During the first few months of 2008 while I served as legislative director for a Cincinnati councilman, Council was mending after heated budget negotiations.

In the spring, members agreed to stop talking about METRO (SORTA) reform and start to protect the city's interest and create a fair, balanced and more successful regional transportation system.

The result was one of the first motions supported by all nine members of council.

The overall goals were to investigate the creation of a Greater Cincinnati Transit Authority, and offer incentives and reward jurisdictions if they contribute to the funding of the reformed regional system. In addition, Council wanted to ensure that neighboring counties would be formally included in the governing structure.

Council's main concern was that the funding and governing structure was out of balance. Three years later, it's still out of balance.

The city spends an "historic and unmatched financial commitment" at .3 percent of the earning tax annually to support METRO. The earnings tax is paid by everyone living or working in the city.

Cincinnati's Charter requires this .3 percent be allocated to transportation, but interestingly it's not limited to bus transportation.

The motion was sent to the city manager for a report on reforming the governing model of Queen City Metro via SORTA. City Manager Milton Dohoney reported that Council could create an alternative authority or create an agency of the city to operate the system. The report stated the state would allow the city to receive federal transportation grants, all assets would be transferred to the city, and labor and pension rights of employees would be preserved.

This year, Cincinnati supports METRO's operations based on the 1973 city/SORTA agreement, paying $40 million of the $85.5 million total budget. Unfortunately, Hamilton County hasn't supported METRO since 2008.


METRO provides 17 million rides to the people who live and work throughout the region.

The city is the only municipality in the county to contribute to the local government portion of METRO's operating budget.

Meanwhile, METRO serves Hamilton, Butler, Clermont and Warren counties, in addition to smaller villages and municipalities. Only 13 of 135 local communities are not served by bus transportation. Butler and Clermont have service contracts with METRO but only pay into its operating budget via federal pass-through funds.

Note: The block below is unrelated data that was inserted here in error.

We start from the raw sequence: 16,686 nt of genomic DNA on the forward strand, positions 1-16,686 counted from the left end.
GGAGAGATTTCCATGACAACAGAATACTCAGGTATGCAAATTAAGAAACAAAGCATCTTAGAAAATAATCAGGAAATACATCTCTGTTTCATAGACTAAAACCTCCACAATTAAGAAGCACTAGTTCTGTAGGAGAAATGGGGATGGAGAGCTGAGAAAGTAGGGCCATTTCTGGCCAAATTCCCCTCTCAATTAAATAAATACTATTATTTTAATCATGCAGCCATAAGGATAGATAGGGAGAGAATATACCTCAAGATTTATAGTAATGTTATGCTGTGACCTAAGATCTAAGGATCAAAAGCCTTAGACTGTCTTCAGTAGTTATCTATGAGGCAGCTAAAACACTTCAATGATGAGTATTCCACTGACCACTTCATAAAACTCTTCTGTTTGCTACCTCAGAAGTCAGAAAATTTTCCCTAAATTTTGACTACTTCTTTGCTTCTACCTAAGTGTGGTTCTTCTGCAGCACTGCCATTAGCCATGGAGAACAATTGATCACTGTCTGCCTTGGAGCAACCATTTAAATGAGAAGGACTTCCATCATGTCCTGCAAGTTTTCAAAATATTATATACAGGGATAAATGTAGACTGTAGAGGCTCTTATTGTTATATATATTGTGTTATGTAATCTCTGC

Because of the census numbers, Warren does not receive federal funding to support METRO.

Hopefully, with the completed census of 2010, Warren County's growth will justify them receiving funding to pass along.

The time has come for regional leaders to step up and create a balanced and comprehensive governing and funding model to support METRO's operation.


The region is benefiting greatly from the city's contribution. METRO is a successful economic development engine, which allows people to travel inside the city and throughout the suburbs for jobs, errands and entertainment.

I urge our leaders, public and private, to work together to bring the people of the region a reformed and fairly funded system. A broadly represented board to oversee the operation of METRO is critical as well.

Strong public transportation benefits the entire region. You don't have to look any further than the price of gas, the need for reasonable and reliable ways for folks to get to work, and the attraction of a truly green alternative. So, take a seat, open your laptop, and let government leaders know that fair funding and oversight is a priority.
Shawn Baker is a Realtor® and local activist proudly residing in Cincinnati's downtown basin. He is President of CincyPAC and is a board member of the Charter Committee of Cincinnati. He has worked for several Cincinnati Councilmembers and non-profit organizations.